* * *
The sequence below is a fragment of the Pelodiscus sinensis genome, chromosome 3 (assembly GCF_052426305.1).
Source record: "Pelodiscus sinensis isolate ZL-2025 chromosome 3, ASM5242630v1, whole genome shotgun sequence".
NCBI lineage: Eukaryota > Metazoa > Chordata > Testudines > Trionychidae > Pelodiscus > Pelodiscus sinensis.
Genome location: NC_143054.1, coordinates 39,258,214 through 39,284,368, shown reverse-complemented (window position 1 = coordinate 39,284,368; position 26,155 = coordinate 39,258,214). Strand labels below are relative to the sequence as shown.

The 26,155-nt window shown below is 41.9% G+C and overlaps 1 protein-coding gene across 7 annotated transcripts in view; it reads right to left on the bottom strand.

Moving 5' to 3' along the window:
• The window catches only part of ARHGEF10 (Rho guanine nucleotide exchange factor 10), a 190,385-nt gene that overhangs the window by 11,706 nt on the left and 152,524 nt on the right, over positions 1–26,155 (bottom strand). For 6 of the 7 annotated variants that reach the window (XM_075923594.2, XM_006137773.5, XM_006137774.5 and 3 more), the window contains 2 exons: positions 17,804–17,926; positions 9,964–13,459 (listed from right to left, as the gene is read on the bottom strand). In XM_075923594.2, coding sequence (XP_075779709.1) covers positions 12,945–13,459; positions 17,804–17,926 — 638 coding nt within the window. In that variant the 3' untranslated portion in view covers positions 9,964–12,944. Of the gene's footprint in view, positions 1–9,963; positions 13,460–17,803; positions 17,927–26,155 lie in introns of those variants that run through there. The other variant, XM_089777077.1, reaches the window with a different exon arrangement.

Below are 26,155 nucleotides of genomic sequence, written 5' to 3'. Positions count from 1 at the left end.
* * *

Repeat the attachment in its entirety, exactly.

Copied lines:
The sequence below is a fragment of the Pelodiscus sinensis genome, chromosome 3 (assembly GCF_052426305.1).
Source record: "Pelodiscus sinensis isolate ZL-2025 chromosome 3, ASM5242630v1, whole genome shotgun sequence".
NCBI lineage: Eukaryota > Metazoa > Chordata > Testudines > Trionychidae > Pelodiscus > Pelodiscus sinensis.
Genome location: NC_143054.1, coordinates 39,258,214 through 39,284,368, shown reverse-complemented (window position 1 = coordinate 39,284,368; position 26,155 = coordinate 39,258,214). Strand labels below are relative to the sequence as shown.

The 26,155-nt window shown below is 41.9% G+C and overlaps 1 protein-coding gene across 7 annotated transcripts in view; it reads right to left on the bottom strand.

Moving 5' to 3' along the window:
• The window catches only part of ARHGEF10 (Rho guanine nucleotide exchange factor 10), a 190,385-nt gene that overhangs the window by 11,706 nt on the left and 152,524 nt on the right, over positions 1–26,155 (bottom strand). For 6 of the 7 annotated variants that reach the window (XM_075923594.2, XM_006137773.5, XM_006137774.5 and 3 more), the window contains 2 exons: positions 17,804–17,926; positions 9,964–13,459 (listed from right to left, as the gene is read on the bottom strand). In XM_075923594.2, coding sequence (XP_075779709.1) covers positions 12,945–13,459; positions 17,804–17,926 — 638 coding nt within the window. In that variant the 3' untranslated portion in view covers positions 9,964–12,944. Of the gene's footprint in view, positions 1–9,963; positions 13,460–17,803; positions 17,927–26,155 lie in introns of those variants that run through there. The other variant, XM_089777077.1, reaches the window with a different exon arrangement.

Below are 26,155 nucleotides of genomic sequence, written 5' to 3'. Positions count from 1 at the left end.